--server-left, --sl

This option enables you to add a remote path to the comparison. It specifies the left side of the comparison (a path to a file or directory accessible to the server).

 

--server-middle, --sm

This option enables you to add a remote path to the comparison. It specifies the middle side of the comparison (applicable in a 3-way comparison). The value must be a path to a file or directory accessible to the server.

 

--server-right, --sr

This option enables you to add a remote path to the comparison. It specifies the right side of the comparison (a path to a file or directory accessible to the server).

 

--text-ignore-case, --tic

This option is applicable when comparing text documents or directories containing text documents. In case of directory comparisons, the option will apply only to text files in that directory. Valid values:

 

true

Perform a case-insensitive comparison (for example, "A" and "a" are treated as equal).

false

(Default) Perform a case-sensitive comparison (for example, "A" and "a" are not treated as equal).

 

--text-ignore-blank-lines, --tib

This option is applicable when comparing text documents or directories containing text documents. In case of directory comparisons, the option will apply only to text files in that directory. The option specifies if blank lines should be ignored in comparison, when comparing text files. Valid values are true and false. By default, this value is false.

 

--text-whitespace-mode, --tws

This option is applicable when comparing text documents or directories containing text documents. In case of directory comparisons, the option will apply only to text files in that directory.

 

The option defines how whitespace characters should be treated for comparison. Whitespace characters are any of the following: space, tab, carriage return, and line feed. Not specifying this option means that whitespace characters are always relevant for comparison. Otherwise, set one of the following values:

 

normalize

Text A is equal to Text B if, after normalization, characters in Text A correspond to those in Text B. “Normalization” means that multiple consecutive occurrences of whitespace characters are replaced by a single space character. In addition, the leading and trailing whitespace characters are trimmed for each line of text.

strip

Text A is considered equal to Text B if, after stripping whitespace characters, characters in Text A correspond to those in Text B. In other words, any whitespace characters are stripped from the text and considered not relevant for comparison.

 

--whitespace-mode, --ws

This option is applicable to file and directory comparisons. The option applies depending on the current --mode option. If --mode=text, it applies to text files, and is equivalent to the --text-whitespace-mode option. If --mode=xml, it applies to XML files. If --mode=doc, it applies to Word documents and is equivalent to --doc-whitespace-mode option. If you do a directory comparison, it applies to each kind of comparison that might occur in that directory based on the file extension.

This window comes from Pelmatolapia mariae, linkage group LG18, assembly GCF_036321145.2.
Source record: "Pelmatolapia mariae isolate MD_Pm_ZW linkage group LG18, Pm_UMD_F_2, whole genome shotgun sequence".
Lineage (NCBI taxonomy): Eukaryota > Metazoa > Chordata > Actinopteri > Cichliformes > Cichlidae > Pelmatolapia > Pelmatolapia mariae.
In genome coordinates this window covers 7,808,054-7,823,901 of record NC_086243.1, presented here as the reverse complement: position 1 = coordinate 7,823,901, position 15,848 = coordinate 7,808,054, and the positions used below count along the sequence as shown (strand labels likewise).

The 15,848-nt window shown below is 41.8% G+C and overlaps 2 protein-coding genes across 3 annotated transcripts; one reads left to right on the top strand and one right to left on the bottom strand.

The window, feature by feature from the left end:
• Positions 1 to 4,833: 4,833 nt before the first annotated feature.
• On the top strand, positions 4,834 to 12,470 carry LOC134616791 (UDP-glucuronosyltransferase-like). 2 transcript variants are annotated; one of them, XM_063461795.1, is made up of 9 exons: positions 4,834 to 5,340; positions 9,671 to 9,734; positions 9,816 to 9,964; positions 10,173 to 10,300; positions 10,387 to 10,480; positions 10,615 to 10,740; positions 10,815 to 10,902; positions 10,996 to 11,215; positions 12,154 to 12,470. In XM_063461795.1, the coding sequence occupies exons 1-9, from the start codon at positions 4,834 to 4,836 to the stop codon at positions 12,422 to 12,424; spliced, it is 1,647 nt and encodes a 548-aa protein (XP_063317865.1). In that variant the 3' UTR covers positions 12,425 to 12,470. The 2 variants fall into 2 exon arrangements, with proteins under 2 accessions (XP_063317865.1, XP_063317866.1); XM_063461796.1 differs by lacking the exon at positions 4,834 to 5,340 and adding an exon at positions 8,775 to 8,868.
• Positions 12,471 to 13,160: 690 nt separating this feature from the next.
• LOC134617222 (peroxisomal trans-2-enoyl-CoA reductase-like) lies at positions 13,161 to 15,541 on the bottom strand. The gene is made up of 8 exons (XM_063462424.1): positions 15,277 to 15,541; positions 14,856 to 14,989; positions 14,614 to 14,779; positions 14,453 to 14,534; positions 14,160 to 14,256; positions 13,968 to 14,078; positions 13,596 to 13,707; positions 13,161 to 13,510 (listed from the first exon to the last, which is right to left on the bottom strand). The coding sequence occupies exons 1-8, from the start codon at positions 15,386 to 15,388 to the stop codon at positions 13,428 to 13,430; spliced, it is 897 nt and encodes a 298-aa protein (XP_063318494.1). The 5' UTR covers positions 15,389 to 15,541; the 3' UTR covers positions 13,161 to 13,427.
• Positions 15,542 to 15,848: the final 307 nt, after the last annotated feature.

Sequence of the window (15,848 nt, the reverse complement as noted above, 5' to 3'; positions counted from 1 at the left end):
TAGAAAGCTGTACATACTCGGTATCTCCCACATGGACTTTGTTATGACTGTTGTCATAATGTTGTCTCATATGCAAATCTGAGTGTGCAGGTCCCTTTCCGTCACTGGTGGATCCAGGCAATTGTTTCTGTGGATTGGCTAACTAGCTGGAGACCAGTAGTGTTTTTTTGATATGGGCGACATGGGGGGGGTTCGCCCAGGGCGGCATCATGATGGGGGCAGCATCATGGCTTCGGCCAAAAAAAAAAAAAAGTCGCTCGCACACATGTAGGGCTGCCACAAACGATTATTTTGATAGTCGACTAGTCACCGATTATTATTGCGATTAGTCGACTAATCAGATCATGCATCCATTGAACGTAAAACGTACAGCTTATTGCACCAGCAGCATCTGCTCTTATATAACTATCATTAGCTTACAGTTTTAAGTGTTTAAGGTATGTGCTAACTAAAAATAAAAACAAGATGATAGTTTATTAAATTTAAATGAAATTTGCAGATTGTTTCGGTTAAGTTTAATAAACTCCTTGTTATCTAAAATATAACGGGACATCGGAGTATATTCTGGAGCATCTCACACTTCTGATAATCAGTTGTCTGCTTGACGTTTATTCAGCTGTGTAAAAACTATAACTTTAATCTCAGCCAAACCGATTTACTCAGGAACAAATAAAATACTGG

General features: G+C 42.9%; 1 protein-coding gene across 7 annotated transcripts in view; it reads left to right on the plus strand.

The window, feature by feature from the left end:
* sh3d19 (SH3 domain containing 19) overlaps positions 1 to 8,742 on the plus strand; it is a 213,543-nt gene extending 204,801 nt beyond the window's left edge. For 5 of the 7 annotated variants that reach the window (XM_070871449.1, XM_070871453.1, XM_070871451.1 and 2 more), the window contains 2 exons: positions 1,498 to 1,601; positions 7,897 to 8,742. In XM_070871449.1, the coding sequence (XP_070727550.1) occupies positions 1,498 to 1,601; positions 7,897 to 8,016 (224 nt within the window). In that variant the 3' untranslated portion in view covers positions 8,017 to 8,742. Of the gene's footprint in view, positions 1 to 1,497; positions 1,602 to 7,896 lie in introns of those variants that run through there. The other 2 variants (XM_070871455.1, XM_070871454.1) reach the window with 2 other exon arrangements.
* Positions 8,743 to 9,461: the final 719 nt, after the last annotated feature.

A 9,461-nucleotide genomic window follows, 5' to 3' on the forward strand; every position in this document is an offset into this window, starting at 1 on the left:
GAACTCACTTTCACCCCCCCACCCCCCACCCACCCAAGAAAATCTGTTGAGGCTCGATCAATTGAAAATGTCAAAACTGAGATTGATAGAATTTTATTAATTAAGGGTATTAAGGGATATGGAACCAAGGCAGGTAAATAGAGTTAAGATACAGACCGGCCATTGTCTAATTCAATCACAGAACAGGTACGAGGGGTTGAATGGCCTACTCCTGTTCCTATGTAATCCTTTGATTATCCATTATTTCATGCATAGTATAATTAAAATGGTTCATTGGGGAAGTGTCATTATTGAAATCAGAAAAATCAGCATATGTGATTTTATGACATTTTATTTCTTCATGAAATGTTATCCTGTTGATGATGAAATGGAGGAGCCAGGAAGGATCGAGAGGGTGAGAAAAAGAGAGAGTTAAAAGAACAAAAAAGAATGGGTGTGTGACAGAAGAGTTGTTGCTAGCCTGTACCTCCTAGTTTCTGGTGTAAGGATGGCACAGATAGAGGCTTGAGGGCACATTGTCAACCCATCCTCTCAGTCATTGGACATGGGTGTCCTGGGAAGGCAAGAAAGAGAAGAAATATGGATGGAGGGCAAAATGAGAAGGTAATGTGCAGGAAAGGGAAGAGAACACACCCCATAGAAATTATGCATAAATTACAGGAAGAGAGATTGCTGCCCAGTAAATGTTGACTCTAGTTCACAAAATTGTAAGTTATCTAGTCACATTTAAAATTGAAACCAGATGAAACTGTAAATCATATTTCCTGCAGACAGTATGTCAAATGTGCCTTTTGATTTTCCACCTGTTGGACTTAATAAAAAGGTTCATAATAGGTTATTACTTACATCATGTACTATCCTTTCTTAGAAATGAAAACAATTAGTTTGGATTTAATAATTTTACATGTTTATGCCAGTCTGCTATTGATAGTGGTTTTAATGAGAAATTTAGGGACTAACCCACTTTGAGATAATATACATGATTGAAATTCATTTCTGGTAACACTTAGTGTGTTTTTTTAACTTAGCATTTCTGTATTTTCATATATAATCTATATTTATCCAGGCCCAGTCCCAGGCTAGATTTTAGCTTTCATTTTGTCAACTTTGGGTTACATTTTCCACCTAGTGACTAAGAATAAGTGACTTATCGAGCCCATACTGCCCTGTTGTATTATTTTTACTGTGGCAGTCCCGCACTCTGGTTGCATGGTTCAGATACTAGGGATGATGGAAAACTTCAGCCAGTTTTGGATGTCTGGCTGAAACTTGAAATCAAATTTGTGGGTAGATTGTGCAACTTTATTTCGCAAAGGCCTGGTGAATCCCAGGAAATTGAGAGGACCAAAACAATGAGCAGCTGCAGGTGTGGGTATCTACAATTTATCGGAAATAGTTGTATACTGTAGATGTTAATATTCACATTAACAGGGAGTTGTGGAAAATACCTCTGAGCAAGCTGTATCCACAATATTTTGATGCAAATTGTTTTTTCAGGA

The option defines how whitespace characters should be treated for comparison. Whitespace characters are any of the following: space, tab, carriage return, and line feed. Not specifying this option means that whitespace characters are always relevant for comparison. Otherwise, set one of the following values:

 

normalize

Text A is equal to Text B if, after normalization, characters in Text A correspond to those in Text B. “Normalization” means that multiple consecutive occurrences of whitespace characters are replaced by a single space character. In addition, the leading and trailing whitespace characters are trimmed for each line of text.

 

If the compared files are XML, the leading and trailing whitespace characters in attribute values are trimmed.

strip

Text A is considered equal to Text B if, after stripping whitespace characters, characters in Text A correspond to those in Text B. In other words, any whitespace characters are stripped from the text and considered not relevant for comparison.

 

If the compared files are XML, whitespace characters that are outside attribute or element values are disregarded for comparison.

 

--xml-filter, --xf

This option is applicable for XML comparisons. An XML filter contains rules that ignore specific XML attributes or elements for comparison. Valid values for this option are XML filters as they are defined in the Client Configuration File, in the [xml.filter] group. For example, if the configuration file defines a filter [xml.filter:ignore-abc-elems], use the following syntax to set the filter at the command line:

 

--xml-filter=ignore-abc-elems

 

On Windows, when DiffDog is installed on the same machine as DiffDog Server, you can specify as option value any XML filter created with DiffDog. To view or define an XML filter in DiffDog, take the following steps: